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domm (4030)

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Just in case you like to know, I'm currently full-time father of 2 kids, half-time Perl hacker, sort-of DJ, bicyclist, no longer dreadlocked and 33 years old

I'm also head of [], maintainer of the CPANTS [] project, member of the TPF Grants Commitee [] and the YAPC Europe Foundation [].

I've got stuff on CPAN [], held various talks [] and organised YAPC::Europe 2007 in Vienna [].

Journal of domm (4030)

Tuesday July 22, 2008
03:49 PM


[ #36986 ]
Two unrelated observations regarding translations, with no relation to Perl:
  1. I've recently watches a few episodes of Heros, this TV series about normal-people-turned-into-superheros. It features two guys from Japan. In the english version (at least in the one I've seen I think in Bratislava) the speak in Japanese with each other (with english subtitles), and in bad English when they talk to others. Makes perfect sense.

    Now, in the german dubbed version, they speak perfect German with each other. When they talk to others, they speak German with a Japanese accent. When others talk among themselves, the others speak perfect German. Yet the other do not understand what the Japanese guys say to each other. Complete nonsens! WTF where the german dubbing people thinking???

    It gets even more fun, when in one episode they meet a girl has the superpower to learn very fast. She learns japanese, and speaks japanese with them. Like, actually japanese (with german subtitles). And they answer in japanes, only to fall back to bad german after a few sentences...
  2. I've recently read the book Unlundun. It's a nice book with a lot of interesting ideas and funny character names. When I read it I was quite sure that the german translation just has to suck. Eg., you have black windows (space-wraping windows with spidery legs) living in webminster abbey. Or binjas (trash bins with supreme ninja fighting skills).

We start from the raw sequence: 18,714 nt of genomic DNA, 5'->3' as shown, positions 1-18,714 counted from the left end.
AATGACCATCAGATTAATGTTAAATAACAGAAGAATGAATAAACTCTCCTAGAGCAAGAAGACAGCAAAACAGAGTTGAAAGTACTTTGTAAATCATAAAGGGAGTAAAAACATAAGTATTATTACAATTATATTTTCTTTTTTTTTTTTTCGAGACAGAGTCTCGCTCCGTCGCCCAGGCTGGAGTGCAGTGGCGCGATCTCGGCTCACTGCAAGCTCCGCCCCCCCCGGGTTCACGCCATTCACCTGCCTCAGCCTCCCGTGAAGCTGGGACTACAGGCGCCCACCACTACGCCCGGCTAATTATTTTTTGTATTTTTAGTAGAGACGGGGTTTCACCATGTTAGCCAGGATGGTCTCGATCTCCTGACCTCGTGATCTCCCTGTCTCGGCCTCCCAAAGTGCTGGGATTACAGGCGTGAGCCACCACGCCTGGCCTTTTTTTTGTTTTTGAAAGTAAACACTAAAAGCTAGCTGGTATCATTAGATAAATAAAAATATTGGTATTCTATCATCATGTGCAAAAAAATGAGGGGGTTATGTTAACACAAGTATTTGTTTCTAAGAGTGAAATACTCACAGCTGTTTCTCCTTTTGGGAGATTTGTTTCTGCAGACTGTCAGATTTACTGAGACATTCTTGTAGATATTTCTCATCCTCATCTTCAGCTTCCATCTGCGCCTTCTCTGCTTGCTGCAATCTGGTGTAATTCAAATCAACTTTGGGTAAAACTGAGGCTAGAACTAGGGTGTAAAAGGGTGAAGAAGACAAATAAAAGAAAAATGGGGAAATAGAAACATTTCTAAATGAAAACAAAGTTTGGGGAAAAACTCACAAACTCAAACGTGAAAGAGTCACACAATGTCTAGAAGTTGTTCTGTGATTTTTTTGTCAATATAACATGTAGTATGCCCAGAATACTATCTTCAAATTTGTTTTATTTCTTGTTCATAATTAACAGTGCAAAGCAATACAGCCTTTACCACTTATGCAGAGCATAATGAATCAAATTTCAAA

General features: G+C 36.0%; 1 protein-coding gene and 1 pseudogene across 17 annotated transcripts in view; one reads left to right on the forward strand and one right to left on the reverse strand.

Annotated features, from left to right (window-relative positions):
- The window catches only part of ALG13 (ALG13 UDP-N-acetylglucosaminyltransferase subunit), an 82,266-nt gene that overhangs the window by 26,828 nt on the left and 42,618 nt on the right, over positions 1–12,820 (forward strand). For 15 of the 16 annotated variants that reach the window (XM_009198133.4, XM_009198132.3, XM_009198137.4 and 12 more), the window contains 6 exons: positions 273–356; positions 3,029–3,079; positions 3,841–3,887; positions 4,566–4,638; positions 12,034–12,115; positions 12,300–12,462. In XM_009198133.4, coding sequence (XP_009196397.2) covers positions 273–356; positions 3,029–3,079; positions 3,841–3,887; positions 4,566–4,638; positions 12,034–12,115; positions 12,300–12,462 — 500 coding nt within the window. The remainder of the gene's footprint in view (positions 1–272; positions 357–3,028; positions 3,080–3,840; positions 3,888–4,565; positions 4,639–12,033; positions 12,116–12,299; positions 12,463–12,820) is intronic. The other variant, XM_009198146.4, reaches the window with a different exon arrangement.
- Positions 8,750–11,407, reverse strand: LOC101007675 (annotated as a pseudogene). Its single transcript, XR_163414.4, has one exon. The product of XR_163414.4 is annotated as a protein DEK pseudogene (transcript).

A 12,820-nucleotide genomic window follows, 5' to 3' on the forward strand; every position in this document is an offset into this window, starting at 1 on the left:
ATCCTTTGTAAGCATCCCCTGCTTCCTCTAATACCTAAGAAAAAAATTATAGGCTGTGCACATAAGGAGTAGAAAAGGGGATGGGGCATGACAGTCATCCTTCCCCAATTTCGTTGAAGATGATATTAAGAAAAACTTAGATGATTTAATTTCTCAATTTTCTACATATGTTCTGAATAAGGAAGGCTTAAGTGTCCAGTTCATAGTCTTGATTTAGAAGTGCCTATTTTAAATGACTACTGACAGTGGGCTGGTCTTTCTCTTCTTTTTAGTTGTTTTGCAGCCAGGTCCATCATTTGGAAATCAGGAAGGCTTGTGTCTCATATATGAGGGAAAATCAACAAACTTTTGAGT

Last week I bought the german translation (partly for my kids, but also partly to check the translation). It's not as bad as I suspected, but of course has some issues. The binjas were turned into rabjats, which makes absolutly no sense in german. The black windows are called 'finsterfenster' (dark window), which completly looses the reference to spiders (black widow - black window). At least webminster abbey is turned into 'Netzminster Abbey', keeping it's similarity to the Westminster abbey.

    But I was dissappointed about the utterlings. When Deeba, a teen from London, is forced to teach Mr. Speaker (every word he says takes on some weird form and lives on as an utterling) new words, she comes up with things like bling and diss, which indeed are newish words. Instead of leaving those words as 'bling' and 'diss' (which thanks to MTV etc are known in german, but maybe not widely) they are translated to 'Klunker' and 'motzen', which might be slang, but defintly not new words (thus destroying the plot, which explicetly asks for new words).

    It's strange, because some words (The Armets, and the mighty Klinneract) are left untranslated (sometimes with footnotes to explain their meaning and their mis-pronounciation by Unlunduners (eg 'Clean Air Act' -> 'Klinneract')).

    Anyway, I think translating books that play with the language they are written in is one of the hardest jobs around, and basically bound to fail.
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